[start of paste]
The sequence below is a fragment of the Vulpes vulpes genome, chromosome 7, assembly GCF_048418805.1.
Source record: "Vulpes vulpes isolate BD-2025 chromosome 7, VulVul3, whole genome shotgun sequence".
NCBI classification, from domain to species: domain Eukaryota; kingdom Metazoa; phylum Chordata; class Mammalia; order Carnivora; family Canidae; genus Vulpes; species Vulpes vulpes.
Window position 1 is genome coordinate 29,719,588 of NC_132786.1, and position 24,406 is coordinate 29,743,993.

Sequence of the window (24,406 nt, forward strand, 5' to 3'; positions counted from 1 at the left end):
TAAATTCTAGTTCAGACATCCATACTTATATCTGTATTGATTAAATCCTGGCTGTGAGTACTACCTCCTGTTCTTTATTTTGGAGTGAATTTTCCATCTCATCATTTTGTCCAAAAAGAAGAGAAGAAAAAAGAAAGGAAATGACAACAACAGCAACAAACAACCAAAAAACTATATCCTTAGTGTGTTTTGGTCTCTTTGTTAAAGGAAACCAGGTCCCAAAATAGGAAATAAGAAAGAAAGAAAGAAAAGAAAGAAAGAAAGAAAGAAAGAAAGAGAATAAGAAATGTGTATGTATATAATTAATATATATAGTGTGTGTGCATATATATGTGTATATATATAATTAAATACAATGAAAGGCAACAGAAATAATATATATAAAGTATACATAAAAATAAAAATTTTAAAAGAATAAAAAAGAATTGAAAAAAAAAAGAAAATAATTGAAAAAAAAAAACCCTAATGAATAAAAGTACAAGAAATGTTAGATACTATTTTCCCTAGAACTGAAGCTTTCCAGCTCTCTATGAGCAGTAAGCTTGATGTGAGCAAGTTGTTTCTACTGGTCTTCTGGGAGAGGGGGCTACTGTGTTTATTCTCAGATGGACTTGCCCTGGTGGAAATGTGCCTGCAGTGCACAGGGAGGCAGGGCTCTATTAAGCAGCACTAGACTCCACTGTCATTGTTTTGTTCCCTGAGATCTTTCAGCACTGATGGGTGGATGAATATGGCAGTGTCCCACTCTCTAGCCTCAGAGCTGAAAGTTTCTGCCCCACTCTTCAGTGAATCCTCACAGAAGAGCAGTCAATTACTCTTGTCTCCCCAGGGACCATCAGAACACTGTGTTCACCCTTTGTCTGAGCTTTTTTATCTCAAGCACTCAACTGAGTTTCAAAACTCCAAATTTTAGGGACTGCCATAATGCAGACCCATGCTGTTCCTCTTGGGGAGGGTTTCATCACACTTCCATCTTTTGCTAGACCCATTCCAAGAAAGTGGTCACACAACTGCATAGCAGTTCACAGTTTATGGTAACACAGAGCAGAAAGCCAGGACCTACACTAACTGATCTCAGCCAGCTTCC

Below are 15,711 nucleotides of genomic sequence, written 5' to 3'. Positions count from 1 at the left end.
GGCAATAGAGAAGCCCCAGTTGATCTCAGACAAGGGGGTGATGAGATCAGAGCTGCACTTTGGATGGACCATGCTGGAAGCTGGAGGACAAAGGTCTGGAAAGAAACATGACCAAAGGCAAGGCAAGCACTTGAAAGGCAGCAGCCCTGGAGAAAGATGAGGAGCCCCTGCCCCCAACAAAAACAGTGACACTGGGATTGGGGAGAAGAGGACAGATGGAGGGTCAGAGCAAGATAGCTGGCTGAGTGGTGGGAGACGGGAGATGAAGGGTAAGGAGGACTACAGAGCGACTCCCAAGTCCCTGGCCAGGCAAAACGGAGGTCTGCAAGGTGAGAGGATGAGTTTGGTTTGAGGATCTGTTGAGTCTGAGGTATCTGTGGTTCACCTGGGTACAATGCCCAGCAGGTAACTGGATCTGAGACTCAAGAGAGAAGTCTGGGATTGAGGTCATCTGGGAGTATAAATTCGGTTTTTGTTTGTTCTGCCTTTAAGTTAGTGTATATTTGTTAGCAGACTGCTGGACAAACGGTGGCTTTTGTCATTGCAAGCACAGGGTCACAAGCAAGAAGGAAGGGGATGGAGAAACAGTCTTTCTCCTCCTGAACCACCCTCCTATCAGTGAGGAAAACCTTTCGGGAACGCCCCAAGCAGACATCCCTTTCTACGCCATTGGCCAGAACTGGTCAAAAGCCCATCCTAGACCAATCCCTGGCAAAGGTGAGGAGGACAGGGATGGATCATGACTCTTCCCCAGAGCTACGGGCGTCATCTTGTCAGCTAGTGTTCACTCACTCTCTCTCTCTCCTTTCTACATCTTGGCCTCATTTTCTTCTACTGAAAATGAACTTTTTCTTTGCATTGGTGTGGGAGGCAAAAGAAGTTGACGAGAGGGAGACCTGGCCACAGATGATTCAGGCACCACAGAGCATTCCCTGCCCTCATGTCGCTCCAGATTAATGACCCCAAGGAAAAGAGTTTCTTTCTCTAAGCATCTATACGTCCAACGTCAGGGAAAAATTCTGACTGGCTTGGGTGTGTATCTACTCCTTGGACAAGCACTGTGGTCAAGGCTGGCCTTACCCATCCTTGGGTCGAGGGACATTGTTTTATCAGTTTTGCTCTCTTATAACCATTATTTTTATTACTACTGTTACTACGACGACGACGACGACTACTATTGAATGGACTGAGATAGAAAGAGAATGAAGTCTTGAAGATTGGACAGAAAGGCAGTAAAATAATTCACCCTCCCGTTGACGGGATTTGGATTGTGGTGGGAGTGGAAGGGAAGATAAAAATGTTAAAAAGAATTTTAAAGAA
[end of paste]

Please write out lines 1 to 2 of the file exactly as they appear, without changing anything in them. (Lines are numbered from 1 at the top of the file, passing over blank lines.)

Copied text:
The sequence below is a fragment of the Vulpes vulpes genome, chromosome 7, assembly GCF_048418805.1.
Source record: "Vulpes vulpes isolate BD-2025 chromosome 7, VulVul3, whole genome shotgun sequence".